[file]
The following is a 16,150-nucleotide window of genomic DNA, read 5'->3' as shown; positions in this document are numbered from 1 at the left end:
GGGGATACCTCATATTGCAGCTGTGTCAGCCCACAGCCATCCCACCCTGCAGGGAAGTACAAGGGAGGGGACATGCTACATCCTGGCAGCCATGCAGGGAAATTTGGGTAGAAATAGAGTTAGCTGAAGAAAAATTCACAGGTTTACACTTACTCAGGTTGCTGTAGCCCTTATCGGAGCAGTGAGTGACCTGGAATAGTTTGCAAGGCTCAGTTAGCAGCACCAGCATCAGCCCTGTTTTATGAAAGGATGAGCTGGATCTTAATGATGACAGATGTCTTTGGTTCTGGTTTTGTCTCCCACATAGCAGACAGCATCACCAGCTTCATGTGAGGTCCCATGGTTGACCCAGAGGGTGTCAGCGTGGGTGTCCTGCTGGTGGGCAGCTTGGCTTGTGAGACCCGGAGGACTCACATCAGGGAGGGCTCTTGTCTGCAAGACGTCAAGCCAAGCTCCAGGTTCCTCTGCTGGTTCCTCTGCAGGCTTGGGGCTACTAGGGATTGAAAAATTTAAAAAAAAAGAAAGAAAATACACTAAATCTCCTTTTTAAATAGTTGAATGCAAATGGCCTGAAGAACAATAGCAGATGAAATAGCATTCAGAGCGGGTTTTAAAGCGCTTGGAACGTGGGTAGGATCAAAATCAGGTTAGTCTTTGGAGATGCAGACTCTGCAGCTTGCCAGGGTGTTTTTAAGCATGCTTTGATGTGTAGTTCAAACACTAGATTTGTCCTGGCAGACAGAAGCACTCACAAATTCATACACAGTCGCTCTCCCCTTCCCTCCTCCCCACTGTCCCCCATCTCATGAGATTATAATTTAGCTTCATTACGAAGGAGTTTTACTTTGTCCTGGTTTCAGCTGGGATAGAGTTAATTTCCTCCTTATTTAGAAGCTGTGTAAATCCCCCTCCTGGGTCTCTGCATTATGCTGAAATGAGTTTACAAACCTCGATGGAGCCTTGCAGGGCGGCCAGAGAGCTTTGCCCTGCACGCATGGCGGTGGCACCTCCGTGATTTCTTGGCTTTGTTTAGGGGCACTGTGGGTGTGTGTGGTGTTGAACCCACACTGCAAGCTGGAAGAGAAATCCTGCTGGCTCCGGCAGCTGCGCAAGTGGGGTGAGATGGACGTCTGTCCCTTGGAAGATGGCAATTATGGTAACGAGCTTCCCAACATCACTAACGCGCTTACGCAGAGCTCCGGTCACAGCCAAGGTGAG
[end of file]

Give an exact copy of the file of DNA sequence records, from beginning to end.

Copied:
The following is a 16,150-nucleotide window of genomic DNA, read 5'->3' as shown; positions in this document are numbered from 1 at the left end:
GGGGATACCTCATATTGCAGCTGTGTCAGCCCACAGCCATCCCACCCTGCAGGGAAGTACAAGGGAGGGGACATGCTACATCCTGGCAGCCATGCAGGGAAATTTGGGTAGAAATAGAGTTAGCTGAAGAAAAATTCACAGGTTTACACTTACTCAGGTTGCTGTAGCCCTTATCGGAGCAGTGAGTGACCTGGAATAGTTTGCAAGGCTCAGTTAGCAGCACCAGCATCAGCCCTGTTTTATGAAAGGATGAGCTGGATCTTAATGATGACAGATGTCTTTGGTTCTGGTTTTGTCTCCCACATAGCAGACAGCATCACCAGCTTCATGTGAGGTCCCATGGTTGACCCAGAGGGTGTCAGCGTGGGTGTCCTGCTGGTGGGCAGCTTGGCTTGTGAGACCCGGAGGACTCACATCAGGGAGGGCTCTTGTCTGCAAGACGTCAAGCCAAGCTCCAGGTTCCTCTGCTGGTTCCTCTGCAGGCTTGGGGCTACTAGGGATTGAAAAATTTAAAAAAAAAGAAAGAAAATACACTAAATCTCCTTTTTAAATAGTTGAATGCAAATGGCCTGAAGAACAATAGCAGATGAAATAGCATTCAGAGCGGGTTTTAAAGCGCTTGGAACGTGGGTAGGATCAAAATCAGGTTAGTCTTTGGAGATGCAGACTCTGCAGCTTGCCAGGGTGTTTTTAAGCATGCTTTGATGTGTAGTTCAAACACTAGATTTGTCCTGGCAGACAGAAGCACTCACAAATTCATACACAGTCGCTCTCCCCTTCCCTCCTCCCCACTGTCCCCCATCTCATGAGATTATAATTTAGCTTCATTACGAAGGAGTTTTACTTTGTCCTGGTTTCAGCTGGGATAGAGTTAATTTCCTCCTTATTTAGAAGCTGTGTAAATCCCCCTCCTGGGTCTCTGCATTATGCTGAAATGAGTTTACAAACCTCGATGGAGCCTTGCAGGGCGGCCAGAGAGCTTTGCCCTGCACGCATGGCGGTGGCACCTCCGTGATTTCTTGGCTTTGTTTAGGGGCACTGTGGGTGTGTGTGGTGTTGAACCCACACTGCAAGCTGGAAGAGAAATCCTGCTGGCTCCGGCAGCTGCGCAAGTGGGGTGAGATGGACGTCTGTCCCTTGGAAGATGGCAATTATGGTAACGAGCTTCCCAACATCACTAACGCGCTTACGCAGAGCTCCGGTCACAGCCAAGGTGAG